Shaping the Future of Academic Dentistry

May 12, 2020
Kelly Suralik, DMD20

All roads led to academic dentistry for Kelly Suralik, a 2020 graduate of the Harvard School of Dental Medicine (HSDM). After receiving her Bachelor of Arts in Chemistry at Middlebury College, followed by a Master of Science in Chemistry at the University of Wisconsin, Suralik set her sights on dentistry, bringing her curiosity, passion, and leadership to the HSDM community. The Wisconsin native will return to the Midwest after graduation to pursue a residency in Prosthodontics at the Mayo Clinic in Minnesota.

Early in her career, Suralik displayed an interest in teaching and mentorship. During her undergraduate years she served as a mentor, and later as president, for the Sister-to-Sister Club, an organization dedicated to empowering middle school girls through female mentorship. While attending the University of Wisconsin, she was recognized as an outstanding chemistry graduate teaching assistant.

Kelly Suralik, DMD20, working on a patient in the Harvard Dental CenterWhile at HSDM, Suralik volunteered for a variety of committees and student groups. An active member of the HSDM Big/Little Siblings program, she led countless events and programs that foster a sense of belonging and community among HSDM’s DMD students. She served as the president of the Prosthodontics and Implantology Interest Group and has been a member of the American College of Prosthodontics Predoctoral Alliance. In 2018, when Harvard searched for its next president, Suralik was selected to represent HSDM as a member of the Harvard Presidential Search Student Advisory Committee.

Many of Suralik’s experiences at HSDM shaped her desire to pursue academic dentistry as a career path. One such experience was a fellowship with the American Dental Education Association Academic Dental Careers Fellowship Program (ADCFP), a program that was founded with the goal of providing students and residents with the opportunity to become involved in academia by providing structured mentorship and insight into what an academic career involves. The program creates a pathway for those who may be considering entering an academic career. Suralik’s interests made her a natural fit for the fellowship.

“Academic dentistry allows for practice at a high level surrounded by collaborative colleagues to deliver comprehensive care,” she said. “Working in academia also presents resources to advance dental materials research. The Academic Dental Career Fellowship gave me exposure to the variety of ways one can enter into academia. I now have perspective as to how to begin my own academic career.”

As a second-year DMD student, Suralik applied for one of two spots in HSDM’s Scholars in Dental Education program, a program for DMD students who are interested in careers in academic dentistry. Two students are accepted into the program each year, and serve throughout their second, third, and fourth years gaining a comprehensive overview of what it means to be a dental faculty member beyond didactic and clinical teaching. Scholars have the opportunity to engage in three aspects of dental education: education research, teaching, and curriculum initiatives. The program also offers guest lectures and lunch-and-learn sessions with faculty members and administrators at HSDM, as well as the opportunity to observe several HSDM committees in action, including admissions, curriculum, and educational quality improvement.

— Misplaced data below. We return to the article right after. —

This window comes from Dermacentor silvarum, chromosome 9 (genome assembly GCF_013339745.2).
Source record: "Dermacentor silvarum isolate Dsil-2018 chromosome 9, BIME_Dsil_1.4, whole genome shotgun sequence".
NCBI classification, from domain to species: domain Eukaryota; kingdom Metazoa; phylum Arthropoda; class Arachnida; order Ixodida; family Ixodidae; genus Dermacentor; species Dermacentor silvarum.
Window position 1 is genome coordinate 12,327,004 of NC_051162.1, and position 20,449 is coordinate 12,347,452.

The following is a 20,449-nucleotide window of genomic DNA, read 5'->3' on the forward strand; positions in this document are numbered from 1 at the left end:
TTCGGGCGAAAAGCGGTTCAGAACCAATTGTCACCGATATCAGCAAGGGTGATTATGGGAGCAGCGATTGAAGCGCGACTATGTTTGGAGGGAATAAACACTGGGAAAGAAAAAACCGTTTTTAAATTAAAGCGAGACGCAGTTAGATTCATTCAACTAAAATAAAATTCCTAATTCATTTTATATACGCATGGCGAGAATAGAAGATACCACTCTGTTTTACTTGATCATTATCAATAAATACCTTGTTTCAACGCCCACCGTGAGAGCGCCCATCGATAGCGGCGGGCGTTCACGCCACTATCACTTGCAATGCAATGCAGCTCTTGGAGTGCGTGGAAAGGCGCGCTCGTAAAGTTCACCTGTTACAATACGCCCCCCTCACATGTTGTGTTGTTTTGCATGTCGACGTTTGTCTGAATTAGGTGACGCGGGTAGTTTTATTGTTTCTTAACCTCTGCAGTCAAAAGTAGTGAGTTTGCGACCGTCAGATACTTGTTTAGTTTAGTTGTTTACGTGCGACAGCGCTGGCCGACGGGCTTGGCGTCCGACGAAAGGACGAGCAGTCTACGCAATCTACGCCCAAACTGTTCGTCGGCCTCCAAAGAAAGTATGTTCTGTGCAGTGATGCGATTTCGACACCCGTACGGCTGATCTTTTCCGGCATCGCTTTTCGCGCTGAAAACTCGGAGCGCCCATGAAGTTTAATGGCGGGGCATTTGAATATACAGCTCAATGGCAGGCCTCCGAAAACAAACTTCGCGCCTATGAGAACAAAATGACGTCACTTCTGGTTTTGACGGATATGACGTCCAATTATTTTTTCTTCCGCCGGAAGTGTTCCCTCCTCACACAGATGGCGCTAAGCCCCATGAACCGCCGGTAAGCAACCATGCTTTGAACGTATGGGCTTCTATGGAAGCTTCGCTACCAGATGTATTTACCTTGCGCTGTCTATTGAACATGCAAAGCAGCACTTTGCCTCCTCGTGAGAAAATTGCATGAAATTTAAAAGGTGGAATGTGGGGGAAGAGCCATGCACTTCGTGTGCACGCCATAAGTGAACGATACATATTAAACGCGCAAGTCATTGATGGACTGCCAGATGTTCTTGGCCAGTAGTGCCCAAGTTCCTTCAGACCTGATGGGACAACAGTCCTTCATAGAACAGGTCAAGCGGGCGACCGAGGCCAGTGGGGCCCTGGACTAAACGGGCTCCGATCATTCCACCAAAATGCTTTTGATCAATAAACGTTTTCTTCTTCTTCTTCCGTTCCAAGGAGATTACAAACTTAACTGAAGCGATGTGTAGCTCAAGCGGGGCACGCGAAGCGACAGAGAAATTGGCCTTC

“The Scholars in Dental Education program provided me with the opportunity to converse with the HSDM administration and other leaders in the field of academic dentistry about their careers,” said Suralik. “I participated in admissions and curriculum committee meetings and assisted in teaching in order to get a sense of what day-to-day life is like for a faculty dentist.”

Kelly Suralik, DMD20, with mentor Dr. Sang LeeSuralik has also shown a devotion to research during her time at HSDM. Earlier this year, she was awarded third place in the predoctoral research poster competition at a national American College of Prosthodontists (ACP) meeting. Her project, titled Effect of Fabrication Method on Fracture Strength of Provisional Fixed Dental Prosthesis Restorations combined her background in materials chemistry with her newfound passion for prosthodontics. “The intersection of materials science and dentistry absolutely fascinates me. I am most excited about the potential of the research findings to have impact across the field,” said Suralik.

“Kelly is a tireless, meticulous, and diligent student who always acts in the best interest of her patients and her classmates,” said Peter Grieco, DMSc15, instructor in Restorative Dentistry and Biomaterials Sciences and a mentor to Suralik. “Her work ethic and integrity are as remarkable as her attention to detail. She will surely represent Harvard School of Dental Medicine well in her upcoming residency in prosthodontics at the Mayo Clinic.”

For Suralik, combining her interests in academia and prosthodontics is the perfect fit.

“Prosthodontics is a thinking specialty and suits how I approach tasks. It requires attention to detail, both in treatment planning and delivering care,” she said. “I am meticulous by nature, invest the time required to do something correctly, and enjoy working with my hands. I want to create functional and aesthetic dentition that will change the patient’s attitude and quality of life.”

See also: Community, Students